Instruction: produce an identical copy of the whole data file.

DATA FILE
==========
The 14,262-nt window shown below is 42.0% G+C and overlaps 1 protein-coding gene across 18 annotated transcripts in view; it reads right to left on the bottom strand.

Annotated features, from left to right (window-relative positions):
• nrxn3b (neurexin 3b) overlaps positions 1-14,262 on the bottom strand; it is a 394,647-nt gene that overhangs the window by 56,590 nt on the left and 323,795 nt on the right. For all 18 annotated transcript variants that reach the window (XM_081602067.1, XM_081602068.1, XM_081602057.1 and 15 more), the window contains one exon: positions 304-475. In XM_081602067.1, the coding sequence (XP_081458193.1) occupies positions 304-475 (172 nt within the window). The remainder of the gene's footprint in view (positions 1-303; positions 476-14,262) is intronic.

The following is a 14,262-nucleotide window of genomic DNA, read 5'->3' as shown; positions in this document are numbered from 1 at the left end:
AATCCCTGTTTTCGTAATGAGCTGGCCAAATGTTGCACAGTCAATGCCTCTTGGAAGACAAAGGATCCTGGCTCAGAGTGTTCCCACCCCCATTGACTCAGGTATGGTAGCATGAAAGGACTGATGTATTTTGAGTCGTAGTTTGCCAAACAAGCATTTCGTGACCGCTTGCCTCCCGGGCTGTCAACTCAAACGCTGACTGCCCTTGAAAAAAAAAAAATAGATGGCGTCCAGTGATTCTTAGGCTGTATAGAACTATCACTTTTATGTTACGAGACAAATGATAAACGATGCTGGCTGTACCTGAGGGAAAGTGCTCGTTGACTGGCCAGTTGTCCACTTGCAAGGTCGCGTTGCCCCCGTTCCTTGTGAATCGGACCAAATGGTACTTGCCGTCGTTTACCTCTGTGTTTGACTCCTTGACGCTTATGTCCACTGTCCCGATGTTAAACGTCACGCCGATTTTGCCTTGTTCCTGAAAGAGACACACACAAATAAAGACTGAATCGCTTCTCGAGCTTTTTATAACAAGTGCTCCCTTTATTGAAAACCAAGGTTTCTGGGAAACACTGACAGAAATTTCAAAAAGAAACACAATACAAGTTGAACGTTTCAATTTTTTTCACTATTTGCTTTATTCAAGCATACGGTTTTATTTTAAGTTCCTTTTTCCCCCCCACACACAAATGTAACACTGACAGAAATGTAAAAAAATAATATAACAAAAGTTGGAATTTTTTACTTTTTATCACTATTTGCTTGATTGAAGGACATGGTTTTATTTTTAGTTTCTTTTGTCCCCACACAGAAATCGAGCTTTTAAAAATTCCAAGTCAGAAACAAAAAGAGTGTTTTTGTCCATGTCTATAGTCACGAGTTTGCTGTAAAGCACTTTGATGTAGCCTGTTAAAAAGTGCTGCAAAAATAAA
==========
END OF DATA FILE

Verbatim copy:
The 14,262-nt window shown below is 42.0% G+C and overlaps 1 protein-coding gene across 18 annotated transcripts in view; it reads right to left on the bottom strand.

Annotated features, from left to right (window-relative positions):
• nrxn3b (neurexin 3b) overlaps positions 1-14,262 on the bottom strand; it is a 394,647-nt gene that overhangs the window by 56,590 nt on the left and 323,795 nt on the right. For all 18 annotated transcript variants that reach the window (XM_081602067.1, XM_081602068.1, XM_081602057.1 and 15 more), the window contains one exon: positions 304-475. In XM_081602067.1, the coding sequence (XP_081458193.1) occupies positions 304-475 (172 nt within the window). The remainder of the gene's footprint in view (positions 1-303; positions 476-14,262) is intronic.

The following is a 14,262-nucleotide window of genomic DNA, read 5'->3' as shown; positions in this document are numbered from 1 at the left end:
AATCCCTGTTTTCGTAATGAGCTGGCCAAATGTTGCACAGTCAATGCCTCTTGGAAGACAAAGGATCCTGGCTCAGAGTGTTCCCACCCCCATTGACTCAGGTATGGTAGCATGAAAGGACTGATGTATTTTGAGTCGTAGTTTGCCAAACAAGCATTTCGTGACCGCTTGCCTCCCGGGCTGTCAACTCAAACGCTGACTGCCCTTGAAAAAAAAAAAATAGATGGCGTCCAGTGATTCTTAGGCTGTATAGAACTATCACTTTTATGTTACGAGACAAATGATAAACGATGCTGGCTGTACCTGAGGGAAAGTGCTCGTTGACTGGCCAGTTGTCCACTTGCAAGGTCGCGTTGCCCCCGTTCCTTGTGAATCGGACCAAATGGTACTTGCCGTCGTTTACCTCTGTGTTTGACTCCTTGACGCTTATGTCCACTGTCCCGATGTTAAACGTCACGCCGATTTTGCCTTGTTCCTGAAAGAGACACACACAAATAAAGACTGAATCGCTTCTCGAGCTTTTTATAACAAGTGCTCCCTTTATTGAAAACCAAGGTTTCTGGGAAACACTGACAGAAATTTCAAAAAGAAACACAATACAAGTTGAACGTTTCAATTTTTTTCACTATTTGCTTTATTCAAGCATACGGTTTTATTTTAAGTTCCTTTTTCCCCCCCACACACAAATGTAACACTGACAGAAATGTAAAAAAATAATATAACAAAAGTTGGAATTTTTTACTTTTTATCACTATTTGCTTGATTGAAGGACATGGTTTTATTTTTAGTTTCTTTTGTCCCCACACAGAAATCGAGCTTTTAAAAATTCCAAGTCAGAAACAAAAAGAGTGTTTTTGTCCATGTCTATAGTCACGAGTTTGCTGTAAAGCACTTTGATGTAGCCTGTTAAAAAGTGCTGCAAAAATAAA